Once at the center of the intersection between music and television, MTV continues to lose the interest of its targeted 18-30 demographic, with Nielsen reporting an 18 percent decline in viewership between January and October of 2012. Some of the blame surrounds the channel’s failure to recapture the glory of such reality hits as “Jersey Shore,” but the development of competing music television venture may also be at play. Sean ‘P. Diddy’ Combs, a former music video mainstay on MTV, is now doing his best to capture the channel’s lost audience through Revolt, a promising music television effort.

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Photo by Flickr user NYCArthur

Revolt, Comcast And NBCUniversal

By no means an isolated effort on Sean Combs’ part, Revolt resulted from a great deal of collaboration between Combs, Comcast and NBCUniversal. Comcast Commercial, in hopes of obtaining a minority share with NBCUniversal, sought to promote a number of minority-produced channels, including, of course, Revolt. Leaders at Comcast announced the development in a 2011 press release, claiming that, of the ten planned networks, four would be owned and operated by African Americans. From there, leaders at the corporation proceeded to negotiate with Sean Combs, believing the hip hop artist to be an ideal prospect for their new project.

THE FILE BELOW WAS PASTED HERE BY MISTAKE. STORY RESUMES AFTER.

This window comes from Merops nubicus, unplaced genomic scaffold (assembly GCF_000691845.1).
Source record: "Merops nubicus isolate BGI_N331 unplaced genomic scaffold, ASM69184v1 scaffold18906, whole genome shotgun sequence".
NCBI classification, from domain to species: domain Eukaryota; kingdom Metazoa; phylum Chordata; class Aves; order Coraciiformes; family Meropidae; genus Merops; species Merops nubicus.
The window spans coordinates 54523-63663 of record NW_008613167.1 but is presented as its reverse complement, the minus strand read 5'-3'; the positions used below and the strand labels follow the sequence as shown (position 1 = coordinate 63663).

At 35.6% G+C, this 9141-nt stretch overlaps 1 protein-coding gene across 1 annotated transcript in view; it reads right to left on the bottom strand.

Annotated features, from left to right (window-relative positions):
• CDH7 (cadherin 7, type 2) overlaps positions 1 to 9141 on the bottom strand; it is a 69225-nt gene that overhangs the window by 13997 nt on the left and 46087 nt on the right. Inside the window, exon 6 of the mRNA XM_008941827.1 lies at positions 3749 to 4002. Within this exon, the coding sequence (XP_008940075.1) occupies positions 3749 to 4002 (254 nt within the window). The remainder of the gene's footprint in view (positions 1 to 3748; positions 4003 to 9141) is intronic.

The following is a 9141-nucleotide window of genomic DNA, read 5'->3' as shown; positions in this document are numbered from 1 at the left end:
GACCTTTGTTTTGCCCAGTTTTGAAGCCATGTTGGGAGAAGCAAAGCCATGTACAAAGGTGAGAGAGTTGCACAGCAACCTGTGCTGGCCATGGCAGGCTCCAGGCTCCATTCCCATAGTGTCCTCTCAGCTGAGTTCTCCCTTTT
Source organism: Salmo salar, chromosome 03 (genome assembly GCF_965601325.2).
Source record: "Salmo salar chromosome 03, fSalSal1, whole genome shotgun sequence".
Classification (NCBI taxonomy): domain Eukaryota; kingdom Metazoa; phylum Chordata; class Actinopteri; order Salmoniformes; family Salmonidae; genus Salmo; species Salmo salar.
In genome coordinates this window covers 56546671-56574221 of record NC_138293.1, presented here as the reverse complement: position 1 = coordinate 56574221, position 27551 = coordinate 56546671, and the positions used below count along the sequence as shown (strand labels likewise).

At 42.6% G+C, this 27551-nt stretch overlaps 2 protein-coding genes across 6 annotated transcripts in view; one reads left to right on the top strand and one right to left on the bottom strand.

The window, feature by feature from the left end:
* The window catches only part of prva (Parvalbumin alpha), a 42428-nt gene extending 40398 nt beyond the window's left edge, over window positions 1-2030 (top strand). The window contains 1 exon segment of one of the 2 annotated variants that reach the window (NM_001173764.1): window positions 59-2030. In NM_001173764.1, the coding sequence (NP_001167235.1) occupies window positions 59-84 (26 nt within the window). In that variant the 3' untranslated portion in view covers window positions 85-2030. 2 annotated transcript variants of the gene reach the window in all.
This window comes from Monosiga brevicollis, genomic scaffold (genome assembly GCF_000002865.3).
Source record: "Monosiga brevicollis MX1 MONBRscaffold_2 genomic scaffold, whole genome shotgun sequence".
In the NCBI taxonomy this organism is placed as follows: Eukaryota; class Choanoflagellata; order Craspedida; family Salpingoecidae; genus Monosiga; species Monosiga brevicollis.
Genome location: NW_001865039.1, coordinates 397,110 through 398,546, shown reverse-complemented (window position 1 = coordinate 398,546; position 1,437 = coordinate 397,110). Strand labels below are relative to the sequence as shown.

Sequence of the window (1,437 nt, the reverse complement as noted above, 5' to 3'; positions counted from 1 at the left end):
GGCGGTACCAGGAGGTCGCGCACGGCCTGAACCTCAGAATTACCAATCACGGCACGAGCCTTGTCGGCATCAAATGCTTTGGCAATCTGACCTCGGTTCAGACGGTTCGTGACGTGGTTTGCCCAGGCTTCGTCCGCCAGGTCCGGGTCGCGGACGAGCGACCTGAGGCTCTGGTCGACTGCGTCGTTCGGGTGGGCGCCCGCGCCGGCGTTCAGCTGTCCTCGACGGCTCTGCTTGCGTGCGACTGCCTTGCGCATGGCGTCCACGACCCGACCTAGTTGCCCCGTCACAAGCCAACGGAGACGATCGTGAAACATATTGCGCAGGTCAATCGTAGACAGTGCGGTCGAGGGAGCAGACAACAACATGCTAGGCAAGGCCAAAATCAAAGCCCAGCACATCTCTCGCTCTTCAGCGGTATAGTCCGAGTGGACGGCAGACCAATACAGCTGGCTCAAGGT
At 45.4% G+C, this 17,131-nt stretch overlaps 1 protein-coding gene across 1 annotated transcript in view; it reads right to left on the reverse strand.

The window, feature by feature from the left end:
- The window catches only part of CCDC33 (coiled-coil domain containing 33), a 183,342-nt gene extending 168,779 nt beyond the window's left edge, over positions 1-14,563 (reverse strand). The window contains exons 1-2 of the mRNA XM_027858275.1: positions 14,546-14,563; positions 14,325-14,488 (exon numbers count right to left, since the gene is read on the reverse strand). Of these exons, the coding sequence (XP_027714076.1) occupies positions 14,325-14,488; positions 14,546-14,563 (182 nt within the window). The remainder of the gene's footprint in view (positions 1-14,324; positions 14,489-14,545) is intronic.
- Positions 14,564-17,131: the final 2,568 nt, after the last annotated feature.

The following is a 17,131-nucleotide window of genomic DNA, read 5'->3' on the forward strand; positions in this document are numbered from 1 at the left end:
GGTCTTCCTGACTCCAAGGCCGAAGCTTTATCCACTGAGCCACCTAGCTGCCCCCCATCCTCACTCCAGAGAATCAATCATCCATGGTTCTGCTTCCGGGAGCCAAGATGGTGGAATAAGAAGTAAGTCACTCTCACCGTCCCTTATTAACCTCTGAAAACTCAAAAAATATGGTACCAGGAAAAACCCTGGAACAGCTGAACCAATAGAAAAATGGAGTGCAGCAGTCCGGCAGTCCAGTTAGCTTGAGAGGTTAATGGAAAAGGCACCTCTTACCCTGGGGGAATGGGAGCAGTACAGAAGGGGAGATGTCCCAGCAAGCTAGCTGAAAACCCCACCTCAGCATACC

Revolt’s Launch: Focus On Social Media

A little over two years after Comcast Commercial announced its plans to spearhead a cable diversity effort, the crowning achievement of the project finally hit the small screen. With it came a push for increased social media involvement in the world of music television. In an interview with NPR, Combs expressed his desire for greater input on the part of viewers, hoping Revolt’s audience members would act as reporters and perhaps, even performers. According to Combs, the real key to reviving the music video industry is placing greater control in the hands of the viewers, as, ultimately, these are the individuals who decide whether any given music television venture obtains success.

Improved Accessibility For Music Video Fans

Sean Comb’s desire for a television network for the masses and by the masses also involves greater accessibility for those formerly left out of the loop. With many Americans ditching cable for streaming packages, MTV no longer is within reach for many a music video devotee. Despite its status as a digital cable channel, Revolt seeks to offer programming over the Internet as well, making access affordable to those who invest in DSL or fiber optic packages from such providers as Verizon FiOS. What’s more, viewers still dedicated to digital cable can access Revolt via both approaches, thanks to the continued development of affordable Internet and cable bundle packages.

P. Diddy’s Contemporaries Hit Hard With Christmas Programming

Launching an entire channel is no easy task, even for a musician with the cultural prominence of P. Diddy. However, Diddy’s vast connections may prove essential in capturing viewer interest, as the artist possesses the means to draw several of today’s top entertainers. Revolt’s producers plan to elicit excitement among music video devotees through the broadcast of a Mary J. Blige holiday special dubbed A Mary Christmas.” The exciting music event will be hosted by Queen Latifah and, as such, is expected to draw the interest of many R&B devotees.